hello defense spending budget!

Just watched the "Imitation Game" last night, the Alan Turing story and this was basically the fundamental idea of the movie: that Turing would make a machine to foil the Nazis. It worked, and look where we are today.

Submission + - Craigslist down

bshell writes: Surprising that no slashdot news yet of the massive Craigslist shutdown. Various stories online about the apparent DNS attack. Is it down right now? Many pundits suggest that users clear their browser cache, but this doesn't work. The plain IP address for Craigslist is unresponsive, even with a direct link to one of their IP addresses. Ars Technica has a story, but nobody is reporting on the ongoing problems after the attack. With Craigslist being one of the webs major traffic generators it seems odd that there is not more coverage.

Comment Download the pdf of any magazine instantly (Score 1) 285

One thing I've noticed is that any print magazine you may want can be downloaded from your favourite torrent site in just a few seconds. e.g. here are the latest issues of some popular ones... http://kickass.to/national-geo... http://kickass.to/the-economis... http://kickass.to/scientific-a... and of course http://kickass.to/penthouse-us... These are pdf files of only a few tens of megabytes and with hundreds sharing new issues hot off the press, they appear almost instantly on your computer. With this going on, who would buy a paper magazine? NB: these are page for page exact copies of the real print magazine so all the ads are intact. I even wonder if magazine companies are uploading their own publications to sell more ad space based on how many torrented mags are shared. If I was in the magazine business I would do this for sure.

Comment The New Yorker? (Score 2) 285

The New Yorker website is quite good, but many of their articles can only be found in the real print magazine. They don't appear online. Plus, there's something *better* about the print version of the New Yorker with its classic very readable three column layout, its well designed typeface, inimitable New Yorker cartoons sprinkled about each issue, and even the tiny little illustrations that dot the articles and follow some clever theme in each issue. I know there's an iPad/Tablet version of the New Yorker (which I have never read) but the print magazine is still pretty nice. And I have not even mentioned the expensive ads.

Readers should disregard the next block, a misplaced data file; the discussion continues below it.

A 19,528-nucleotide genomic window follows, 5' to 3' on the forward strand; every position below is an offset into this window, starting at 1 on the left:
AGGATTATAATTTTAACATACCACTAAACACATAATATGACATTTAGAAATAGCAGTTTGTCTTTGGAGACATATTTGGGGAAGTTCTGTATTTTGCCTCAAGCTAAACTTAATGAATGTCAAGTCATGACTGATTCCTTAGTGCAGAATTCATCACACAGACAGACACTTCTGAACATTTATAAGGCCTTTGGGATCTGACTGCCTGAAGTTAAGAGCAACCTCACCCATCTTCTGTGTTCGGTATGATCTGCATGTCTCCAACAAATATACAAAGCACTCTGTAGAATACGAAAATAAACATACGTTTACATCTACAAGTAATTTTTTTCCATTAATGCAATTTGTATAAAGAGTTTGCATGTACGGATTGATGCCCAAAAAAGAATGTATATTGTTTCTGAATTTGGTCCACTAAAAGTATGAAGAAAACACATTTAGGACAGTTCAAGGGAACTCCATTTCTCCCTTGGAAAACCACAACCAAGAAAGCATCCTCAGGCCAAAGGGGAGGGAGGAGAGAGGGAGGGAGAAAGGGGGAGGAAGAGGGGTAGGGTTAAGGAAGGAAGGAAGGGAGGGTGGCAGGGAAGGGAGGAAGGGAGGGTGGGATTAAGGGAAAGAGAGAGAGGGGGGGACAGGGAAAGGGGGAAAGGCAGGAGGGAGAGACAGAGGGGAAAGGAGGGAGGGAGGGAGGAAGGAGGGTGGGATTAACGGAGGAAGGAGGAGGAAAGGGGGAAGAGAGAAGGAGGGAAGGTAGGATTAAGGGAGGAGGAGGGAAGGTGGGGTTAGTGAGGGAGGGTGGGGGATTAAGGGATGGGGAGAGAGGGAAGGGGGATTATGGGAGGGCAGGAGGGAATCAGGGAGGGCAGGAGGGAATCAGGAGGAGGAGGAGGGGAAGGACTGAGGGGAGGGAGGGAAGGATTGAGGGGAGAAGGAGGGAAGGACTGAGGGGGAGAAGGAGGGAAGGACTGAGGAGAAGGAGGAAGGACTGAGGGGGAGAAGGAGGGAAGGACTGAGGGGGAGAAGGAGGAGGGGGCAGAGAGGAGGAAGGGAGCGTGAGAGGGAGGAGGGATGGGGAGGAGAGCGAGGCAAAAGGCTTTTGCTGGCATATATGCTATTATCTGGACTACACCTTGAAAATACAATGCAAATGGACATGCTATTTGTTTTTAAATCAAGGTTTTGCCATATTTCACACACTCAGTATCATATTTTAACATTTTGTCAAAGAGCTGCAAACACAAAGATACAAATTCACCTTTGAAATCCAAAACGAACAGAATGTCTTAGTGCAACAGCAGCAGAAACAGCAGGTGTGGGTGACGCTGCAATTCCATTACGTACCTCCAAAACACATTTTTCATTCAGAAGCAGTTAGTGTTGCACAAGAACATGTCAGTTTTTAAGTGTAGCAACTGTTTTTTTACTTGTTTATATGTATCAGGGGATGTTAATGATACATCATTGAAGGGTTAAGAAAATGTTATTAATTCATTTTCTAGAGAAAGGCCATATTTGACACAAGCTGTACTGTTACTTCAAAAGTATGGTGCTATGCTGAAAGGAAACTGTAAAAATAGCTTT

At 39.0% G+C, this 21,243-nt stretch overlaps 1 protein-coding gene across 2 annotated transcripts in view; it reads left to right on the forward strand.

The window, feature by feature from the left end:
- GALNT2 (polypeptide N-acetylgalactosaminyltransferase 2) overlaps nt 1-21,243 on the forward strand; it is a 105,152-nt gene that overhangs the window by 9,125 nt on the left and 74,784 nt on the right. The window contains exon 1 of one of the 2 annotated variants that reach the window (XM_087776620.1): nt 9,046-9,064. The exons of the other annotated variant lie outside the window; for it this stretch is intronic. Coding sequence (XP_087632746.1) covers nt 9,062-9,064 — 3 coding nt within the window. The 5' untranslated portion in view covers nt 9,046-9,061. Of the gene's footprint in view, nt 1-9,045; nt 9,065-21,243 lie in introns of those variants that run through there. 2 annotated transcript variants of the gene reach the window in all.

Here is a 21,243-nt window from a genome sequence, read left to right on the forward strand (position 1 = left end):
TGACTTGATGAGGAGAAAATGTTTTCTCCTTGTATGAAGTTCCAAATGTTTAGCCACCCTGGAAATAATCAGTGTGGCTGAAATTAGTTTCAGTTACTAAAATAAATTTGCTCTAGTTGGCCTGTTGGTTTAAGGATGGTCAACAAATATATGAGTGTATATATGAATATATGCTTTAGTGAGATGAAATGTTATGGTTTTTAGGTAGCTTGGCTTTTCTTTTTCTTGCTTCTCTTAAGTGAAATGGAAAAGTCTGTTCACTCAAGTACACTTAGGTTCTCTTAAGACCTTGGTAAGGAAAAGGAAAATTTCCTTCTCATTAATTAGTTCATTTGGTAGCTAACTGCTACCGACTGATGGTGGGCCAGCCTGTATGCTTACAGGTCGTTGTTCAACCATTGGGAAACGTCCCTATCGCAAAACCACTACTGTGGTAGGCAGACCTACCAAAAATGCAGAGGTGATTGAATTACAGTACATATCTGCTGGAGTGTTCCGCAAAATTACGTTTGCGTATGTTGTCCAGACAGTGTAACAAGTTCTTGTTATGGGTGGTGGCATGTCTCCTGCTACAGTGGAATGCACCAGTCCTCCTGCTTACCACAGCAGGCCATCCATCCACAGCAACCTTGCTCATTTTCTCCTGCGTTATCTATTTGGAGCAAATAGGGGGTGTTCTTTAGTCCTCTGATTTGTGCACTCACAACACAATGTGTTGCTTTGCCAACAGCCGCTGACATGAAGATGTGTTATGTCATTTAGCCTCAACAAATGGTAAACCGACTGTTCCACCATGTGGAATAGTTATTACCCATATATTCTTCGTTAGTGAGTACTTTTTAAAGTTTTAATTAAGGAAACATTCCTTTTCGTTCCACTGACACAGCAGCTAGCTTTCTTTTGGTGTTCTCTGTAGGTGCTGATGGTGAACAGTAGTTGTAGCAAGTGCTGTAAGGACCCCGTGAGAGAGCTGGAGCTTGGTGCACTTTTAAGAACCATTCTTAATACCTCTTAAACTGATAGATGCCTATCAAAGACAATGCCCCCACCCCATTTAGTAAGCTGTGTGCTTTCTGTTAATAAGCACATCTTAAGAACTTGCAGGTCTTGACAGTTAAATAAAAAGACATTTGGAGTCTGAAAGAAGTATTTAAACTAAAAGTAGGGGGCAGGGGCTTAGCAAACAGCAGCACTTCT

Comment Communicare (like Medicare)? (Score 1) 355

Since public health is considered a primary good, virtually all advanced nations have some system of medicare whereby citizens get free health care, paid for by tax dollars. If we can agree that communication is a fundamental basic human need--it's what makes us human--then why not provide Communicare as well? Especially today, in the 21st century when for the first time in history global communication has become incredibly cheap thanks to the Internet and wireless telephone technologies. If you eliminate the profit component, which in some cases is 1000 fold (e.g. for text messages), it probably would cost no more than about $100/person/year to provide free telephone and Internet service to every citizen in a country. In fact you can make a philosophical argument that it is fundamentally immoral to profit from the human need to communicate, just as it is immoral to profit from human illness. What is needed is a politician, a champion, someone like the great Tommy Douglas of Canada who brought medicare to all Canadians in the 1960s. I wonder which country will be first to wrestle communications from the relatively small number of for-profit corporations and give it to its citizens for free, or more accurately, for a tiny fraction of their tax dollars. Think how much cheaper it would be than medicare.